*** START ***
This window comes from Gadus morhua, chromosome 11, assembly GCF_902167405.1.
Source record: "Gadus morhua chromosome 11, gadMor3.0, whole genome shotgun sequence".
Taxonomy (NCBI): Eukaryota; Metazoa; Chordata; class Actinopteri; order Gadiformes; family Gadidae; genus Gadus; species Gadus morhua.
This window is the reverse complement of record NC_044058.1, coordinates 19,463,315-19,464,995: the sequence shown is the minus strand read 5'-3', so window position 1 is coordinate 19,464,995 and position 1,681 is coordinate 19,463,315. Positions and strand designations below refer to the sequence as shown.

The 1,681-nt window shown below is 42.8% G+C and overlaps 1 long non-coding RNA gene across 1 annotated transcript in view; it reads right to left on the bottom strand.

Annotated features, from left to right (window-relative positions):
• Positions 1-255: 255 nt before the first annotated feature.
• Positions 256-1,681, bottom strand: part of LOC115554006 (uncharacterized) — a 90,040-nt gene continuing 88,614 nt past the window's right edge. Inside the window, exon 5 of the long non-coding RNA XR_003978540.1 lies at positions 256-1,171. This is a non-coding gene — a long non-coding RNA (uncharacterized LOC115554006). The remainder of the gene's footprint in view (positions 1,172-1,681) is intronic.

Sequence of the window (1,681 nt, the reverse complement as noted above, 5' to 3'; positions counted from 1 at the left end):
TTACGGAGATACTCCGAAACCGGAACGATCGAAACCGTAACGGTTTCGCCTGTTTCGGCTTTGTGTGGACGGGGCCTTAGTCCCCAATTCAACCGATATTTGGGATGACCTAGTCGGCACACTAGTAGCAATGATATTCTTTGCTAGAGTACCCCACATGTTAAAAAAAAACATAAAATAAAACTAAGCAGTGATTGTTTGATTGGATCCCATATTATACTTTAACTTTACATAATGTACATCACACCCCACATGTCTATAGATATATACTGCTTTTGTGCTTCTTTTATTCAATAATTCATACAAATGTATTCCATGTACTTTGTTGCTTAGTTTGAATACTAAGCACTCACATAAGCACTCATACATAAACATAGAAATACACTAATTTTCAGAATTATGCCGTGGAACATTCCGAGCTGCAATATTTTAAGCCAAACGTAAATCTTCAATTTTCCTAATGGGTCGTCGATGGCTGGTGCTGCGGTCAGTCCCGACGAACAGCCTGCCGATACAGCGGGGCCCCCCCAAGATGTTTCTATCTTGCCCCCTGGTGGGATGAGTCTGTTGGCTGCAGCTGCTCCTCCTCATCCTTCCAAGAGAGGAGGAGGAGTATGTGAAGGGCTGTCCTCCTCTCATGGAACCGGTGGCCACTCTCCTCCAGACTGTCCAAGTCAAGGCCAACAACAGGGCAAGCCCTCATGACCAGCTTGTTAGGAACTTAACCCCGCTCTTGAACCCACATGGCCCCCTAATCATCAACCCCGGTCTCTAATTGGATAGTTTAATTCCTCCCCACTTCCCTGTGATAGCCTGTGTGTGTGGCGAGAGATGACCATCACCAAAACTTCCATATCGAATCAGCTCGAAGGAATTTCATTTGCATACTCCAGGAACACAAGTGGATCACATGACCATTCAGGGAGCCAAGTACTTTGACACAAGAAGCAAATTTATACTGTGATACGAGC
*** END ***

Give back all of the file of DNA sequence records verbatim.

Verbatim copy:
This window comes from Gadus morhua, chromosome 11, assembly GCF_902167405.1.
Source record: "Gadus morhua chromosome 11, gadMor3.0, whole genome shotgun sequence".
Taxonomy (NCBI): Eukaryota; Metazoa; Chordata; class Actinopteri; order Gadiformes; family Gadidae; genus Gadus; species Gadus morhua.
This window is the reverse complement of record NC_044058.1, coordinates 19,463,315-19,464,995: the sequence shown is the minus strand read 5'-3', so window position 1 is coordinate 19,464,995 and position 1,681 is coordinate 19,463,315. Positions and strand designations below refer to the sequence as shown.

The 1,681-nt window shown below is 42.8% G+C and overlaps 1 long non-coding RNA gene across 1 annotated transcript in view; it reads right to left on the bottom strand.

Annotated features, from left to right (window-relative positions):
• Positions 1-255: 255 nt before the first annotated feature.
• Positions 256-1,681, bottom strand: part of LOC115554006 (uncharacterized) — a 90,040-nt gene continuing 88,614 nt past the window's right edge. Inside the window, exon 5 of the long non-coding RNA XR_003978540.1 lies at positions 256-1,171. This is a non-coding gene — a long non-coding RNA (uncharacterized LOC115554006). The remainder of the gene's footprint in view (positions 1,172-1,681) is intronic.

Sequence of the window (1,681 nt, the reverse complement as noted above, 5' to 3'; positions counted from 1 at the left end):
TTACGGAGATACTCCGAAACCGGAACGATCGAAACCGTAACGGTTTCGCCTGTTTCGGCTTTGTGTGGACGGGGCCTTAGTCCCCAATTCAACCGATATTTGGGATGACCTAGTCGGCACACTAGTAGCAATGATATTCTTTGCTAGAGTACCCCACATGTTAAAAAAAAACATAAAATAAAACTAAGCAGTGATTGTTTGATTGGATCCCATATTATACTTTAACTTTACATAATGTACATCACACCCCACATGTCTATAGATATATACTGCTTTTGTGCTTCTTTTATTCAATAATTCATACAAATGTATTCCATGTACTTTGTTGCTTAGTTTGAATACTAAGCACTCACATAAGCACTCATACATAAACATAGAAATACACTAATTTTCAGAATTATGCCGTGGAACATTCCGAGCTGCAATATTTTAAGCCAAACGTAAATCTTCAATTTTCCTAATGGGTCGTCGATGGCTGGTGCTGCGGTCAGTCCCGACGAACAGCCTGCCGATACAGCGGGGCCCCCCCAAGATGTTTCTATCTTGCCCCCTGGTGGGATGAGTCTGTTGGCTGCAGCTGCTCCTCCTCATCCTTCCAAGAGAGGAGGAGGAGTATGTGAAGGGCTGTCCTCCTCTCATGGAACCGGTGGCCACTCTCCTCCAGACTGTCCAAGTCAAGGCCAACAACAGGGCAAGCCCTCATGACCAGCTTGTTAGGAACTTAACCCCGCTCTTGAACCCACATGGCCCCCTAATCATCAACCCCGGTCTCTAATTGGATAGTTTAATTCCTCCCCACTTCCCTGTGATAGCCTGTGTGTGTGGCGAGAGATGACCATCACCAAAACTTCCATATCGAATCAGCTCGAAGGAATTTCATTTGCATACTCCAGGAACACAAGTGGATCACATGACCATTCAGGGAGCCAAGTACTTTGACACAAGAAGCAAATTTATACTGTGATACGAGC